By Brad McMillan
It was the best of times, it was the worst of times. April was a Dickens of a month. But what lies ahead? Let’s take a closer look.
A Look Back
The best of times. April was the month that stock markets rallied after an unprecedented drawdown. U.S. markets were up by double digits, international markets gained, and fixed income markets came back as well.
From a market perspective, it was a great month—an unprecedented bounce that took us from a bear market to a bull market at the fastest pace in history.
The worst of times. On the other hand, tens of millions of people lost their jobs, at a pace never before seen. Large swathes of the economy continued to be shut down. In fact, according to the most recent data, the first quarter ended in a recession. The second quarter is likely to look much worse, and we will probably see statistics that the country has not seen since the Depression.
The discrepancy between what the economy is saying and what the financial markets are doing is (to use the term again) unprecedented. The story of April and of May will be what that discrepancy means and how it resolves.
A policy depression. Looking back at April, all of the bad news was indeed correct. But it leaves something out. First, this is not an economic depression; this is a policy depression. The layoffs and the business shutdowns did not come from a lack of growth—the economy was doing quite well through most of March—but from a medical emergency, the coronavirus pandemic.
Because this is a policy depression, it did not follow the rules for an economic depression. It is faster and will likely be deeper than anything we have seen in our lives. That scenario is what we are seeing right now.
Because it is a policy depression, however, there is also the possibility that when the policy changes, the recovery will be similarly quick. Just as policy locked down the economy, in theory, policy can also open it back up.
Signs of improvement. As we moved through April, there were signs that theory might be accurate. The policy decisions were driven by the rapid spread of the virus, and we started to get that under control in April.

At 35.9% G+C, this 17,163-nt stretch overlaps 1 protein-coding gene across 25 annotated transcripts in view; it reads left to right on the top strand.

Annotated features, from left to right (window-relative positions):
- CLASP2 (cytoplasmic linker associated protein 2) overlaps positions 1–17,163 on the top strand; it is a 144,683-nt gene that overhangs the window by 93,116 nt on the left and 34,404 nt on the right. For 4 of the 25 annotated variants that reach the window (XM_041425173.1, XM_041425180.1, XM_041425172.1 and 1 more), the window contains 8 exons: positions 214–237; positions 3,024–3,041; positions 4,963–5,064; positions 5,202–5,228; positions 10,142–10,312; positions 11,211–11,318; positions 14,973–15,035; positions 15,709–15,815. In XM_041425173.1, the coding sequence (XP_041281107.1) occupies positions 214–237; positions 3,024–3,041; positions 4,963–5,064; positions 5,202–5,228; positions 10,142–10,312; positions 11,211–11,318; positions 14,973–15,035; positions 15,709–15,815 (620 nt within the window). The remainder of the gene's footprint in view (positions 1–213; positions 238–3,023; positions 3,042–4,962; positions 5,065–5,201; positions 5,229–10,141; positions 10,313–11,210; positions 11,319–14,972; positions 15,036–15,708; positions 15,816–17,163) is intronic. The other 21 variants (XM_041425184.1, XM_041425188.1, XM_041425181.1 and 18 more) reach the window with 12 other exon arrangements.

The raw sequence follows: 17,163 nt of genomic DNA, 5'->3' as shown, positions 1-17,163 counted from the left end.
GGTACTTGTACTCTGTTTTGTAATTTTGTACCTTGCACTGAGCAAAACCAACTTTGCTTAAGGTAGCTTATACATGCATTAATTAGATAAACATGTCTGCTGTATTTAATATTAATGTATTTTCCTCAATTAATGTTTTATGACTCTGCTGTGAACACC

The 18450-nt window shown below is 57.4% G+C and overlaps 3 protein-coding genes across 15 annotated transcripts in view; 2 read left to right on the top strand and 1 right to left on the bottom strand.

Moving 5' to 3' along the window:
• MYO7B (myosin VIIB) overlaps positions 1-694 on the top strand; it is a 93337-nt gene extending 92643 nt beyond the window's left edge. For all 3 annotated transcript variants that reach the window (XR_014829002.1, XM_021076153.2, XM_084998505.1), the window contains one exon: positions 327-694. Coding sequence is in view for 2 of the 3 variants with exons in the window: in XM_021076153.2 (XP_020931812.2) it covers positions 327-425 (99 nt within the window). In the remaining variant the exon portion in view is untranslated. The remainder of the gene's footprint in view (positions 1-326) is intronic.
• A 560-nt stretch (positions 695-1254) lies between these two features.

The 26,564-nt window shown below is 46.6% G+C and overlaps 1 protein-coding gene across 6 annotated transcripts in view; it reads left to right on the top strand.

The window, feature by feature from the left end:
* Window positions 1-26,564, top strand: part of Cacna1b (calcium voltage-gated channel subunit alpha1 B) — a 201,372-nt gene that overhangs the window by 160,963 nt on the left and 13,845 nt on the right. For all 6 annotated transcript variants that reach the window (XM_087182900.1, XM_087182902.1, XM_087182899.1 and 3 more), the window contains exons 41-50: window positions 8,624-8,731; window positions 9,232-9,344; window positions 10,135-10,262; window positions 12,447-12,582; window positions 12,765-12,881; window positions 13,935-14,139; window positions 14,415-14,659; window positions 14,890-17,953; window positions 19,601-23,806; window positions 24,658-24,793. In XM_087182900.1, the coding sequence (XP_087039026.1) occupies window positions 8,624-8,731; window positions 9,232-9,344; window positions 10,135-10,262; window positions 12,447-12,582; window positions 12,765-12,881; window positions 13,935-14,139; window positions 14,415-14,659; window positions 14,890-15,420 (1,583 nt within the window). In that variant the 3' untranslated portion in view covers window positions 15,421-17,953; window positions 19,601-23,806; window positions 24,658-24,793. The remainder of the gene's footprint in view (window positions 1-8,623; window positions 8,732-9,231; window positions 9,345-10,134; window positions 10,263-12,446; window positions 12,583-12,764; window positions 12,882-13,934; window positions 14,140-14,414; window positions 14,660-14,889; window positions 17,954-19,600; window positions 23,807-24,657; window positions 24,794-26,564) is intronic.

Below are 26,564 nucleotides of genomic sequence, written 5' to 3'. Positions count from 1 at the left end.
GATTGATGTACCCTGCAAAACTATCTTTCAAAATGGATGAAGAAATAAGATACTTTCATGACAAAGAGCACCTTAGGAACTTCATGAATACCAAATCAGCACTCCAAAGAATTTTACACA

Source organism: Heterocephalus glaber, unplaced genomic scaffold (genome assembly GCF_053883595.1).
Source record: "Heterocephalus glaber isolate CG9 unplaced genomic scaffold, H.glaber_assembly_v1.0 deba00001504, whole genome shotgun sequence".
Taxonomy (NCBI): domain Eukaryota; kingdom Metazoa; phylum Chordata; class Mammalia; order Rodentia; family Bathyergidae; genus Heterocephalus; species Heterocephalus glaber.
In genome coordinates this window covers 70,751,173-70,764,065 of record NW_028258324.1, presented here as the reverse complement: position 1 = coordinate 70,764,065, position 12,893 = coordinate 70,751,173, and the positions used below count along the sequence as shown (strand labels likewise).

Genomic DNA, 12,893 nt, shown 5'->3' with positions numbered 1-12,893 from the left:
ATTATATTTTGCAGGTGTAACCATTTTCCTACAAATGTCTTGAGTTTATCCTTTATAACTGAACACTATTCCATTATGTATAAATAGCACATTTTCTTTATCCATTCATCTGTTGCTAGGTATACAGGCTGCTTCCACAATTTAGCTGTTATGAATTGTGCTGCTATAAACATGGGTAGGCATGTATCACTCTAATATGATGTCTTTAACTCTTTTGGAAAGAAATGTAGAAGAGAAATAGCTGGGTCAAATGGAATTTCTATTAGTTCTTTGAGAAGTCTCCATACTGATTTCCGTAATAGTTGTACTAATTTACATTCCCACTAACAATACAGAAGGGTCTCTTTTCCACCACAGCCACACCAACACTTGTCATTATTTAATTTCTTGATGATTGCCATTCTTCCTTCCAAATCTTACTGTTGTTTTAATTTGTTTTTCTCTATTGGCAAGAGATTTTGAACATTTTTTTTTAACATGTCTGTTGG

The daily growth in cases dropped from 16.8 percent on April 1 to 2.9 percent on April 30, a decrease of more than 80 percent. Testing rose from 107,582 on April 1 to 220,522 on April 30, more than doubling. While both of these stats are still not where they need to be, we ended April in a much better place than we started.
The same story was true, to a lesser extent, for the economy. While layoffs continued at a rate of millions per week and business shutdowns did the same, on a weekly basis, both declined through the month.
Much of the damage has already been done, and the future hit should be less hard. Offsetting that damage, even as the layoffs and shutdowns hit, we also saw the federal support for individuals and businesses ramp up. Individual checks, expanded unemployment insurance, and forgivable federal business loans are now flowing into the economy, which should mitigate the damage.
While the damage is real and continuing, April may have been the worst of it for the economy, just as March may have been the worst of it for the pandemic. Passing that peak damage would set the stage for improvements in May.
A Look Ahead
Country starting to reopen. That idea is also supported by the pending reopening of large parts of the country. This shift should help support employment, business openings, and consumer confidence—all of which are necessary for the kind of rapid recovery markets are expecting.
While there is a real risk that irresponsible opening could set the stage for another explosion of cases, there is also a good chance that if people act responsibly, May could be the start of finding a new balance between medical and economic risk factors.
A new balance. And that is where we find ourselves today. April represented a possible turning point in the pandemic, when the case growth rate was substantially reduced and testing started to ramp up. It also represented what may have been the maximum economic impact. If those ideas hold, May could see the pandemic brought even more under control and the start of the economic recovery.
More progress ahead? That outcome is not guaranteed, of course. Reopening the economy could lead to a second wave of infections, which would set us back. The economic opening may be slower and more problematic than expected. We can certainly expect setbacks, quite possibly significant ones.
Even given that possibility, we made significant progress in April and have a good chance of doing the same in May. We are in a better place at the start of the month than we expected a month ago. As we’ve said before, we know what to do, we are doing it, and it is working. May could see more of the same.
Brad McMillan is the chief investment officer at Commonwealth Financial Network, the nation’s largest privately held Registered Investment Adviser-broker/dealer. He is the primary spokesperson for Commonwealth’s investment divisions. He is also the author of Crash-Test Investing, a must-read primer for Main Street investors seeking to help insulate their portfolios against a market crash. This post originally appeared on The Independent Market Observer, a daily blog authored by Brad McMillan.